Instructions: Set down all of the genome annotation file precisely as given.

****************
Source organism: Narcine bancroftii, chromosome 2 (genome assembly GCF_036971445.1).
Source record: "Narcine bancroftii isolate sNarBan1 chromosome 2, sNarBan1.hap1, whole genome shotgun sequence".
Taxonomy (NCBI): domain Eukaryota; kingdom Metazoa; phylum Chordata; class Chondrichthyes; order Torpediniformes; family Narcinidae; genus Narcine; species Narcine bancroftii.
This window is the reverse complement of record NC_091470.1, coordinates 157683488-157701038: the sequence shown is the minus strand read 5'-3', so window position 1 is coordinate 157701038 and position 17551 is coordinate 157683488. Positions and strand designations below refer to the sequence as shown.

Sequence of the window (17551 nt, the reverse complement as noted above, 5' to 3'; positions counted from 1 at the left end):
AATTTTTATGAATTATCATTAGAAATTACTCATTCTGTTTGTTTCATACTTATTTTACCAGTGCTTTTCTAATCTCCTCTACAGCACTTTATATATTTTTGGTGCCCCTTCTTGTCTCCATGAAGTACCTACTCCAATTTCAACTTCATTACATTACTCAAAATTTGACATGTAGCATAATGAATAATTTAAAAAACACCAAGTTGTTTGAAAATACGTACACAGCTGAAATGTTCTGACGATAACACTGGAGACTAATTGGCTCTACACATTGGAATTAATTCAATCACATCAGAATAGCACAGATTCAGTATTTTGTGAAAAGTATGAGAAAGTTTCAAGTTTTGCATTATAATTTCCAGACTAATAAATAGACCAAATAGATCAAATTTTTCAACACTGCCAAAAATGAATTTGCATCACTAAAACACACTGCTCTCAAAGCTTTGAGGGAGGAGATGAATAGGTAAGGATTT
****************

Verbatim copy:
Source organism: Narcine bancroftii, chromosome 2 (genome assembly GCF_036971445.1).
Source record: "Narcine bancroftii isolate sNarBan1 chromosome 2, sNarBan1.hap1, whole genome shotgun sequence".
Taxonomy (NCBI): domain Eukaryota; kingdom Metazoa; phylum Chordata; class Chondrichthyes; order Torpediniformes; family Narcinidae; genus Narcine; species Narcine bancroftii.
This window is the reverse complement of record NC_091470.1, coordinates 157683488-157701038: the sequence shown is the minus strand read 5'-3', so window position 1 is coordinate 157701038 and position 17551 is coordinate 157683488. Positions and strand designations below refer to the sequence as shown.

Sequence of the window (17551 nt, the reverse complement as noted above, 5' to 3'; positions counted from 1 at the left end):
AATTTTTATGAATTATCATTAGAAATTACTCATTCTGTTTGTTTCATACTTATTTTACCAGTGCTTTTCTAATCTCCTCTACAGCACTTTATATATTTTTGGTGCCCCTTCTTGTCTCCATGAAGTACCTACTCCAATTTCAACTTCATTACATTACTCAAAATTTGACATGTAGCATAATGAATAATTTAAAAAACACCAAGTTGTTTGAAAATACGTACACAGCTGAAATGTTCTGACGATAACACTGGAGACTAATTGGCTCTACACATTGGAATTAATTCAATCACATCAGAATAGCACAGATTCAGTATTTTGTGAAAAGTATGAGAAAGTTTCAAGTTTTGCATTATAATTTCCAGACTAATAAATAGACCAAATAGATCAAATTTTTCAACACTGCCAAAAATGAATTTGCATCACTAAAACACACTGCTCTCAAAGCTTTGAGGGAGGAGATGAATAGGTAAGGATTT